Friday, April 12, 2024

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葡萄樹傳媒

經商的目的

By: Jim Mathis

1968年,在堪薩斯州立大學的財務管理課程第一堂課,我的教授一進到教室就開宗明義地在黑板上寫:「每一個企業組織的目的就是要增加老闆的財富。」之後這段話出現在每一個考試裡面。教授告訴我們: 「在公開市場交易的公司企業裡面,老闆就是股東,所以公司的目標就是要增加股東的股價、分紅和利潤。」

但是對我來說,這樣的說法並不完全正確,因為我認識很多企業主,他們經商的目的並非只是單單要增加財富。對他們大部分的人來說,工作是希望能過自己渴望的生活或者是能使用一種特定的技能。就像我的同學,我出生在二次大戰之後經濟大蕭條的年代,當時幾乎沒有人在尋找自己人生的意義,但是1968年後,有一波新的改革運動持續出現,跟我同年紀的人想要做一些不是只關心自己,而是更重要的事情。

我在1973年開始自己做生意,因為要解決一個問題-製作高品質的黑白照片。我的人生下半場都在學習其它的技巧,來幫助別人。有幾年,我雇用了些員工,目的是要給人工作以及授權他們去幫助我們的客人。跟我的教授所說的剛好相反,增加財富一直都不是我做生意最重要的目的。

雖然有很多公司的目的仍然是要增加老闆或股東的財富,但這其中有公司已經不復存在了。有些公司的執行長也因為破壞道德和違法而入獄服刑。以往「股東」的這個概念已經被「利益相關者」取代了,這些人包括了股東、員工、顧客、融資者和其他擁有公司利益的人。我希望現在的大學已經不再想說服學生說:經營公司唯一的目的是要增加股票的價值,因為這樣的觀念已經造成了一些災難性的決定。

當我對商科學生演講的時候,我會強調大部分成功的企業的創立,一開始都是因為一群有專業的人想要真誠地服務人群。例如,很多聖經中的經文都告訴要追隨耶穌的人: 服事人而非被服事。

服事人而不是被服事 。很多老闆和管理階層都表現出應當被服事的態度。但是耶穌-道成肉身的態度剛好完全相反。「因為人子來,並不是要受人的服事,乃是要服事人,並且要捨命作多人的贖價。」(馬可福音10章45節)

下定決心要把別人放在第一位。如果我們決定要專注在別人的需要和益處上,我們會得到財務上的回報以及好名聲。「凡事不可結黨,不可貪圖虛浮的榮耀;只要存心謙卑,各人看別人比自己強。各人不要單顧自己的事,也要顧別人的事。」 (腓立比書2章3-4節)

收割永恆的莊稼 。只專注財富和利益反應一個人的短視近利。這樣的思想沒有考慮到公司長遠的健康或是服務他人所帶來永恆的價值。「人就是賺得全世界,賠上自己的生命,有甚麼益處呢?」 (馬可福音 8章36節)

省思/討論題目
在讀這篇週一嗎哪之前,你是如何定義經商的目的? 你是否同意經商的目的和最重要的事情,近幾年來已經有所轉變了?如果有,是怎樣的改變? 你是否同意作者所說的:「大部分的企業的成立和經營都是專業技能或是服務的表現,在這個過程中,為的是要幫助和服務他人?」。請分享你的理由。 你覺得企業裡自我中心、利益導向的態度能夠被克服嗎?你認為維持個人及公司的目標和中心思想,是使用利他原則的話,能帶來什麼益處?備註:如果你手上有聖經想要看看聖經中和這個主題相關的經節,請參考:箴言3章27-28節;箴言11章24節;箴言 27章20節;傳道書 1章3-11節;傳道書6章7-9節; 馬太福音16章26節;馬可福音8章35-37節

THE PURPOSE OF BUSINESS
By Jim Mathis

In 1968, at the start of a class on financial management at Kansas State University, my professor entered the room and wrote on the board, "The purpose of every business organization is to increase the wealth of the owners." This statement appeared on every exam. Owners of a publicly traded corporation are the stockholders, the professor explained, so the purpose of a publicly traded corporation is to increase the value of stocks or dividends to benefit them.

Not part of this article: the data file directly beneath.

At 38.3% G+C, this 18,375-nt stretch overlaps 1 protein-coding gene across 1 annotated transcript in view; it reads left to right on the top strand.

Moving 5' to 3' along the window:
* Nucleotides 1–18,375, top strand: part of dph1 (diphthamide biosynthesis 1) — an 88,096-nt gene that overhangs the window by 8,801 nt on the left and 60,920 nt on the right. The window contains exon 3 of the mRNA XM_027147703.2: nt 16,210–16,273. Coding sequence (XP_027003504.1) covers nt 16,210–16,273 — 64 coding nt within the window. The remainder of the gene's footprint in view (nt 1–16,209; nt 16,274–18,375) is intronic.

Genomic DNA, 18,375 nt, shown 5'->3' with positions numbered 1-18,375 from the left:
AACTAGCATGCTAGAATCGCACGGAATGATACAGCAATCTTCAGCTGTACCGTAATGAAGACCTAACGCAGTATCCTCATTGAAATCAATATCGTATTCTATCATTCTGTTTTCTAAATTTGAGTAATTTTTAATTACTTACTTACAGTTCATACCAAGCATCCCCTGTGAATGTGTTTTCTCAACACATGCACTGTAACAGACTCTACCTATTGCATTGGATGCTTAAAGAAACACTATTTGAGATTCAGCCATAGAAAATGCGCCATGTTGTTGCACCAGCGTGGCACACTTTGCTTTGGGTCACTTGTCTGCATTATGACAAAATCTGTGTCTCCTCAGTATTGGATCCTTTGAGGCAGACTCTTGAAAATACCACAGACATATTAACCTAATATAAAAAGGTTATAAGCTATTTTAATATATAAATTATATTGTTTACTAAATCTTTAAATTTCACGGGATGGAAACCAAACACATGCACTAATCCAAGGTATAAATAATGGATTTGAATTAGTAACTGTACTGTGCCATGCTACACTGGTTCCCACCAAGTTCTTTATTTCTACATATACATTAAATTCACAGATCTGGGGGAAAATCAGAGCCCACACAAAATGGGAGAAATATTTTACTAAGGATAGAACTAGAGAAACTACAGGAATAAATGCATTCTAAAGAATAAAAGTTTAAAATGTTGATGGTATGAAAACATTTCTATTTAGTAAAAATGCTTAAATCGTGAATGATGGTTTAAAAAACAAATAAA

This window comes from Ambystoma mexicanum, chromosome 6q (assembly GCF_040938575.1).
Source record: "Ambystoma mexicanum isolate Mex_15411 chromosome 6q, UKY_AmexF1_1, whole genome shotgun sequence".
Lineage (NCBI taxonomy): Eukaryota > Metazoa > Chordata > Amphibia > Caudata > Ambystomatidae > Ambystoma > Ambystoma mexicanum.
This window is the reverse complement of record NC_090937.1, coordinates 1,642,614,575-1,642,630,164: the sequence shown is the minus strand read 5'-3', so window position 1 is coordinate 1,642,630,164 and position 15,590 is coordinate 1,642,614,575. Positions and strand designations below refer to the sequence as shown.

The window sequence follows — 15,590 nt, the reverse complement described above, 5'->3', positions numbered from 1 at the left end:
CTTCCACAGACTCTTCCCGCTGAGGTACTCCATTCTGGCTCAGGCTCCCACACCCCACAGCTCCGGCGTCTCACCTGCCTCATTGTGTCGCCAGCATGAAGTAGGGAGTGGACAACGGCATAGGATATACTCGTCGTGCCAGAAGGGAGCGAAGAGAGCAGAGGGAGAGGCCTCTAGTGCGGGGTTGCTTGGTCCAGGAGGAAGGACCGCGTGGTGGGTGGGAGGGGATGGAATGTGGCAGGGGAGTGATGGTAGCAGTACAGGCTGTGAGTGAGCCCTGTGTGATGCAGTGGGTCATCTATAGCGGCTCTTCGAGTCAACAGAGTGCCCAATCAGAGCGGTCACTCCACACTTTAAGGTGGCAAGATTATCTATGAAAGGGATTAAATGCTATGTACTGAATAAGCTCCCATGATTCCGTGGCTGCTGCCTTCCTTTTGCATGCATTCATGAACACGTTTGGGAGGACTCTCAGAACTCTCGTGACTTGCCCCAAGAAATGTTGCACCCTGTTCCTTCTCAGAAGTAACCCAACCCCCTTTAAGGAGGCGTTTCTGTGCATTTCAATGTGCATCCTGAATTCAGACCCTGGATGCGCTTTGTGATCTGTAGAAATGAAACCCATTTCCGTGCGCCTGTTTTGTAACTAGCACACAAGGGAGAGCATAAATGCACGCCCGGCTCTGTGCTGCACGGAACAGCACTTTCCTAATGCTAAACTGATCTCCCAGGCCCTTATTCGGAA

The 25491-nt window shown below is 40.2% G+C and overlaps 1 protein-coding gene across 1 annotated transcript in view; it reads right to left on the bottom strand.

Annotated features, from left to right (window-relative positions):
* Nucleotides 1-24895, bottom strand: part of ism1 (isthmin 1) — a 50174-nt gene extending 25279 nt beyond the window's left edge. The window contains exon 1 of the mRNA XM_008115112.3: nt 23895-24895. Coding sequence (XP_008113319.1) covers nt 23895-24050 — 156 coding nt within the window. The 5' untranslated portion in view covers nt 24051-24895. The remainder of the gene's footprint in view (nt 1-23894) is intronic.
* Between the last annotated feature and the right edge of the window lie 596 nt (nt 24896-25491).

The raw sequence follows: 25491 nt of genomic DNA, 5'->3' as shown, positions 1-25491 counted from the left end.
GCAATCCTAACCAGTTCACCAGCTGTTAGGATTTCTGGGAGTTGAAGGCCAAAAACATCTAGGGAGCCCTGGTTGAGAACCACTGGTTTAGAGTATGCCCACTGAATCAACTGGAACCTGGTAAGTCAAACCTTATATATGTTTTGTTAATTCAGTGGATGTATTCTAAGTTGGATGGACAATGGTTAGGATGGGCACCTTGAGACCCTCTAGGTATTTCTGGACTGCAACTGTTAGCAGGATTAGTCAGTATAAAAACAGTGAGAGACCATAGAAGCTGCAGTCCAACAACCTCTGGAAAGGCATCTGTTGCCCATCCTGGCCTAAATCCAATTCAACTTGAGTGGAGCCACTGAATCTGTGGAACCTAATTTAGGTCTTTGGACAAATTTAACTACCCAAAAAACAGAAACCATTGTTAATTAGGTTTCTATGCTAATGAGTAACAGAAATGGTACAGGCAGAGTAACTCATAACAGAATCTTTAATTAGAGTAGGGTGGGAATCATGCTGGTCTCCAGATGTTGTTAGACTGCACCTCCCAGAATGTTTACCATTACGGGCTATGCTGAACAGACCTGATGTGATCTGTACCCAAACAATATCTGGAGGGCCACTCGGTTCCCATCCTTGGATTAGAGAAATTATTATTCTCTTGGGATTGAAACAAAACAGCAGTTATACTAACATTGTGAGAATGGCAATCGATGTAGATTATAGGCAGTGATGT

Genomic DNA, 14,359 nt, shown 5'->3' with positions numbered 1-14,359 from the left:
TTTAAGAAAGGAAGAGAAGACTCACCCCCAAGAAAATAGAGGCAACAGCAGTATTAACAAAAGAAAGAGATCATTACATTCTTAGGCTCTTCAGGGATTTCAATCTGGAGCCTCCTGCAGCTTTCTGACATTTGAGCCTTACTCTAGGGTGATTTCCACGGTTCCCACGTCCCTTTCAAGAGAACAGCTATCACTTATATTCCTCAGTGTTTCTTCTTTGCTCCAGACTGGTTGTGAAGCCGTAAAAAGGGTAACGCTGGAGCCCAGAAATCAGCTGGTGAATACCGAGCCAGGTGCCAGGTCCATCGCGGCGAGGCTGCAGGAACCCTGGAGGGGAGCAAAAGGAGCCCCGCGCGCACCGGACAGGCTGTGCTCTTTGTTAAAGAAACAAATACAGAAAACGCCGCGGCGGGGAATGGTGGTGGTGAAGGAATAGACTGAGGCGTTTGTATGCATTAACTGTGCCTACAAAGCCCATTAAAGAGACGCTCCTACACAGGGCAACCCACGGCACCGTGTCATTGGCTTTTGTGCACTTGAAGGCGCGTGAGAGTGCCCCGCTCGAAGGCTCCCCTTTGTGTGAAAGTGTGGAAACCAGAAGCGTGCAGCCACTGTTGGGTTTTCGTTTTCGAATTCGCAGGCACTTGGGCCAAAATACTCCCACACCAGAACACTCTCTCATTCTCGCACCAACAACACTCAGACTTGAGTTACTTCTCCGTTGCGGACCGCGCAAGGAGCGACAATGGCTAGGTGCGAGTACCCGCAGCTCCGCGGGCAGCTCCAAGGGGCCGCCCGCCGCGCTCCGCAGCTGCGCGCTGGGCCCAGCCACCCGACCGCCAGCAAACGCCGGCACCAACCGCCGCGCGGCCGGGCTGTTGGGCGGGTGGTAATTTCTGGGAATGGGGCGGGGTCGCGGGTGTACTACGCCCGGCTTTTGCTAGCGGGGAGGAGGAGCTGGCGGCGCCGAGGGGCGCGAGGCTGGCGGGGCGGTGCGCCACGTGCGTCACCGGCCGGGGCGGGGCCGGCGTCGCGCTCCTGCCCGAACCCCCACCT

This assertion did not ring true for me, however, because I knew a lot of business owners and few of them were in business solely to increase wealth. Most of them worked to achieve a desired standard of living or to use a specific skill. Like my classmates, I had grown up in the “superficial 50″s,” an era that was emotionally stunted in the wake of the Great Depression and World War II. During those years few people were ready for soul-searching about their "purpose”; but by 1968 a revolution was underway. People my age wanted to do something important, something with significance beyond themselves.

I started my first business in 1973 to solve a specific problem – creating high-quality black-and-white photos. I have spent the rest of life developing other skills to help others. For a number of years I had employees, so another purpose was to provide jobs and empower them to help our customers. Contrary to the professor”s declaration, increasing wealth has never been my priority or purpose in business.